LOS ANGELES -- In the past two weeks, as the Los Angeles Dodgers' offense has swooned and their chances of playing in the postseason have gone in very much the same direction, hitting coach Dave Hansen has tried a little of everything.
He has had meetings with the hitters as a group and individually. He has watched countless hours of tape, looking for adjustments they can make. He has tried to make them laugh, tried to make them mad, but mostly he has just tried to get them to relax so that if something were to spark them, there'd be enough air in the room for a flame to keep burning.
"You can talk all you want, and we've tried all of that," Hansen said of a Dodgers' offense that came into Friday's game having scored eight runs in its past six games. "But it really comes down to something that sparks each other as a team.
"We're cheerleading them in the dugout, we're trying to keep the morale up, but it really comes down to something happening in the course of the game that just ignites each guy."
Enter Luis Cruz, the 28-year-old infielder making $250,000 this year who has played parts of 12 seasons in the minors or in Mexico before being called up to the Dodgers in July.
Since then he has done nothing but hit and become a fan favorite at Dodger Stadium. Friday night he got his biggest hit as a Dodger, blasting a three-run homer off Cardinals starter Edward Mujica to rally the team to an 8-5 win that kept them a game back for the second National League wild-card berth.
"I was supposed to take a pitch, but I just saw it hanging and reacted," Cruz said. "I think everybody was happy. We've been having tough games. We've been having trouble to score runs and I think today was the day we started. Let's forget about the games we lost and from now on let's play good baseball."
After weeks of offensive malaise, Cruz's blast felt like something of a turning point.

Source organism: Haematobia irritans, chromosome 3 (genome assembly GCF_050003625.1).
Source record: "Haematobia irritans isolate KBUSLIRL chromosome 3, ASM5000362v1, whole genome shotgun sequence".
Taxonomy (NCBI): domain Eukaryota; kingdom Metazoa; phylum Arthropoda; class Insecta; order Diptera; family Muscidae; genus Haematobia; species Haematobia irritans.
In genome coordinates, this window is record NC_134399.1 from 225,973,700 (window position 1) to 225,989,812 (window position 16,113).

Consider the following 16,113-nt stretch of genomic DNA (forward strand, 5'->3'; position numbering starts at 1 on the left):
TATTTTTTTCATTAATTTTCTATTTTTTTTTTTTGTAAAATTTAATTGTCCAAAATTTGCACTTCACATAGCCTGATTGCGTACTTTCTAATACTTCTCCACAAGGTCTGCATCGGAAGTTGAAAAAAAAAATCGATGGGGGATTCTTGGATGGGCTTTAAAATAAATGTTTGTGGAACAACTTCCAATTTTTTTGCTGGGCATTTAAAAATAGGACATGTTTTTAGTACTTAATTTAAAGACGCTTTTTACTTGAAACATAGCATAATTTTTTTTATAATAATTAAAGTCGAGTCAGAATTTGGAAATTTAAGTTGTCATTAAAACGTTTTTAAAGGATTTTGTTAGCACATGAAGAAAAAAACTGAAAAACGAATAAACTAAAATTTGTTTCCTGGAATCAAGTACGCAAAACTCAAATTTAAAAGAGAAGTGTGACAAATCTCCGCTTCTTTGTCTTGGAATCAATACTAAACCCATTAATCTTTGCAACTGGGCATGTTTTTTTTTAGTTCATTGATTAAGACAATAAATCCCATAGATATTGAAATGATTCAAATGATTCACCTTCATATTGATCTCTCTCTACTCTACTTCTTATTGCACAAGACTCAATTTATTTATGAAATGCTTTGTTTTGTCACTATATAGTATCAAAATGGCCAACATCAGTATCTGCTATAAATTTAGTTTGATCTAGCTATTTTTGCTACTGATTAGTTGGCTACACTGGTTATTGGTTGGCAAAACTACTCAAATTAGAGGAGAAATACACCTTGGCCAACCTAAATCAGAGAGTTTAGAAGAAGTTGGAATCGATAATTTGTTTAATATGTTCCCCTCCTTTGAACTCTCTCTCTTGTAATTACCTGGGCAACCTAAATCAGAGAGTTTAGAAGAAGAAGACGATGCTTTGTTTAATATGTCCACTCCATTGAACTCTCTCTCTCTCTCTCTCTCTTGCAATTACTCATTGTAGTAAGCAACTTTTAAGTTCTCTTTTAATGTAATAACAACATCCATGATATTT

But the Dodgers have been through too much this year to think one good night can completely correct their course.
"Hopefully, this will jump-start us," said outfielder Shane Victorino, who went 1-for-3 and scored two runs Friday. "But tonight is tonight and tommorrow is another day."
For Hansen, tommorrow is always another day. Adjustments must always be made. Hitters are always searching for something. And despite Cruz's home run, there's still the issue of cajoling consistent production out of the heart of the Dodgers' lineup.
Adrian Gonzalez hit two more doubles Friday, so that's a good start. Hanley Ramirez went 1-for-3 with two RBIs, so that's a little something too. But Matt Kemp went 0-for-4 and left three men on base.
"For him, it's all timing," Hansen said. "When it's on-time, it's devastating to all fields."
Right now, Kemp is searching for it. Searching hard for it. But still searching.
"He's going to get the game instead of letting the game get to him," Hansen said. "It's not only him. There's other guys who are forcing some stuff, too."
Friday night, Cruz did just that. He went into his at bat against Mujica with the idea of taking a pitch. But when an opportunity presented itself in the form of a hanging breaking ball, he took it.
The fans in Dodger Stadium went wild and called him out for a curtain call.
"I didn't know what to do," Cruz said with a smile. "I was so excited and everybody was hugging me in the dugout. I've seen that many times on TV. It feels good to do one time."